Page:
cw: death, disease, mental illness, suicide ideation
I read this way back in August and forgot to write about it at the time and then kept putting it off because I wanted to “do justice to” the book, because it’s definitely one of the sharpest, most beautiful, enervating and emotive texts I’ve read this year.
It’s gorgeous, full of small, detached sections discussing death as an idea, deaths that happen and the way people mourn (or fail to mourn), the way people mourn needlessly and the ways in which we – certainly I have – use the inevitability of death as an excuse for never doing anything.
Everything will one day be dust. Why pretend it’s anything else today?
I made a lot of notes as I read through the book, because it’s beautiful and there are lots of potent passages throughout.
Denny tells me he never thought he’d own a house, get married, adopt, and yet he has. He never thought he’d see forty. He’s nearing fifty. I hear this the way I have in the past with a shrug of yes obviously, a shrug of yes me too. Except I don’t own a home, I’m not married, I don’t have children, and I’m not yet fifty. I don’t want any of those–house, husband, child–and often I don’t care to see the other side of fifty. This has all been enough. Too much really. The generosity of life’s disappointments has been sufficient.
I’m not interested in meditating to empty my mind. I’ve already lived that. I grew up with people who hated thought.
This is a terrifying thing to have to deal with, a fucking nightmare that never ends. Why create life if feeling, if consideration, if thought and ideas are scary to you? I’m saying this as someone who also grew up with people who hated thought, and it is only in my thirties that I’ve been able to accept that I was a fucking idiot to ever try and pretend that was forgiveable.
Rudy tells me dying in his sleep has been his fear since he was a kid. Really? After all we’ve seen. Not waking up beats all the other options to me.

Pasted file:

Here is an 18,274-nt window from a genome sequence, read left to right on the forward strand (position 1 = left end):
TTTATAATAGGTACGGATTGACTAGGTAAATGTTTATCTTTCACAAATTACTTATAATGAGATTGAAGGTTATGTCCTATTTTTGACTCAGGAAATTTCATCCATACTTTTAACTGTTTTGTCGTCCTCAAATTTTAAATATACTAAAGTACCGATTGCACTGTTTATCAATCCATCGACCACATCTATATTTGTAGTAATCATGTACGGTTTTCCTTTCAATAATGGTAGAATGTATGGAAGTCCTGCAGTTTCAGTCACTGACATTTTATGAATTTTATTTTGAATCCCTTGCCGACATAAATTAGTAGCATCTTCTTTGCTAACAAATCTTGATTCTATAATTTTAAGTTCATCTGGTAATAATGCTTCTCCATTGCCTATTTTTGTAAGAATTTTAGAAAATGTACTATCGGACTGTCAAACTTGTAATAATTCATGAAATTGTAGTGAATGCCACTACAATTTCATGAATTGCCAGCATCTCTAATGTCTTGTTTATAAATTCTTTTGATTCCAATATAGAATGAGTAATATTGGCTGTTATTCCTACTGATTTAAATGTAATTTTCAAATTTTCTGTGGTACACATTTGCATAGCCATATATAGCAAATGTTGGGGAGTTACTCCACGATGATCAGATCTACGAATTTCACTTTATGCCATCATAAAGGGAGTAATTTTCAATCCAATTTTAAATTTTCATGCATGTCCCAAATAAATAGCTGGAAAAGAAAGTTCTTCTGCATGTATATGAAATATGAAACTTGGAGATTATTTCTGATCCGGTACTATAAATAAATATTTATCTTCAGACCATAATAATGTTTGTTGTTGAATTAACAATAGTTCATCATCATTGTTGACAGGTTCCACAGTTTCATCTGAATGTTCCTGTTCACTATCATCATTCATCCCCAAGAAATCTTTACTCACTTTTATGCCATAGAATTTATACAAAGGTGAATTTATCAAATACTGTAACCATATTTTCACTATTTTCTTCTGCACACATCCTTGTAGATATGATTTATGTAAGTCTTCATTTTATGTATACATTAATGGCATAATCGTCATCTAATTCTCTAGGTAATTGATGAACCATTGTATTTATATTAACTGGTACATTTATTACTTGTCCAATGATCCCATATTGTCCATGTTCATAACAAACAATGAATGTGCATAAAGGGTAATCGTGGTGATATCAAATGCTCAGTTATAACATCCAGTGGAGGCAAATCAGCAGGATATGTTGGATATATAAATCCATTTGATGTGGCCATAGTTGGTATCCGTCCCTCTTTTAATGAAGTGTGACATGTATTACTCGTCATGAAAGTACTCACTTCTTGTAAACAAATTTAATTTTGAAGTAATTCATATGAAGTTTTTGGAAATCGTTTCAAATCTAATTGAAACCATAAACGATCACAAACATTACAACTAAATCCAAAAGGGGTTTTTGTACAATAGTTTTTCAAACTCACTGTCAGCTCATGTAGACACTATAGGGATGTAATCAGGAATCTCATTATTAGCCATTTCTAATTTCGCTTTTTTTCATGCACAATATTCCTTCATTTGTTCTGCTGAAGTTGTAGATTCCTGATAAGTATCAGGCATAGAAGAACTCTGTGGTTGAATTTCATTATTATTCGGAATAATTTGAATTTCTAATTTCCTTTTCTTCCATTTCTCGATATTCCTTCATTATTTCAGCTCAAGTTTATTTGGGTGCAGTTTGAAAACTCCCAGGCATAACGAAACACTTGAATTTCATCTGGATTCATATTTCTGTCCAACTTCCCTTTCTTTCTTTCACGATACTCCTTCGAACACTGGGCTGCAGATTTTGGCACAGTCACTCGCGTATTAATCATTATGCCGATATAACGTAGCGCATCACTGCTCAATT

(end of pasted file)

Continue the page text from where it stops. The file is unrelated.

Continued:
This also connected with me.
When I have been at my lowest, I have often woken up livid that I didn’t die in the night, angry with my body for continuing to function and angry with my yesterday self for condemning me to another day.
I talked about a guy I’d been dating, and he talked about a man he worked with in the kitchen.
When we lose ourselves, our interest in other people is an early casualty. This line made me conscious of the fact that I have never been so alone, so lonely, that there has been no person in my life for me to talk about except someone from work.
Things got bad. I ran out of stories.
This line precedes a section on suicide ideation, and it clicked with me, too, for that – the absence of narrative, the lack of action, of the unexpected, of twists and turns and story – has been a feeling that always exists around my lower moments.
Without a personal story, how do we have a personal self? Without a story, how do we have thought? Without thought, a person is a ghost, an automaton, less than a fucking robot, less than a fucking dog.
I know far too many people (don’t worry, I avoid them) who are less able than my dog to express their wants, needs and opinions.
Thought is communication is interaction is existence.
If you’re not there inside your own head, are you fucking anywhere?
If someone says you’re adorable it means they’re never going to fuck you.
Lol. On this one, me and the narrator do not agree.
my life provides ample evidence that I know how to fuck myself
Same, narrator, same.
This is a wise book, a funny book, a serious and an emotive and a human and a personal and a wide-ranging and a deep and fucking complex book and, honestly, I think you – whoever you are – should buy it and read it asap.
order My Dead Book direct from Pilot Press
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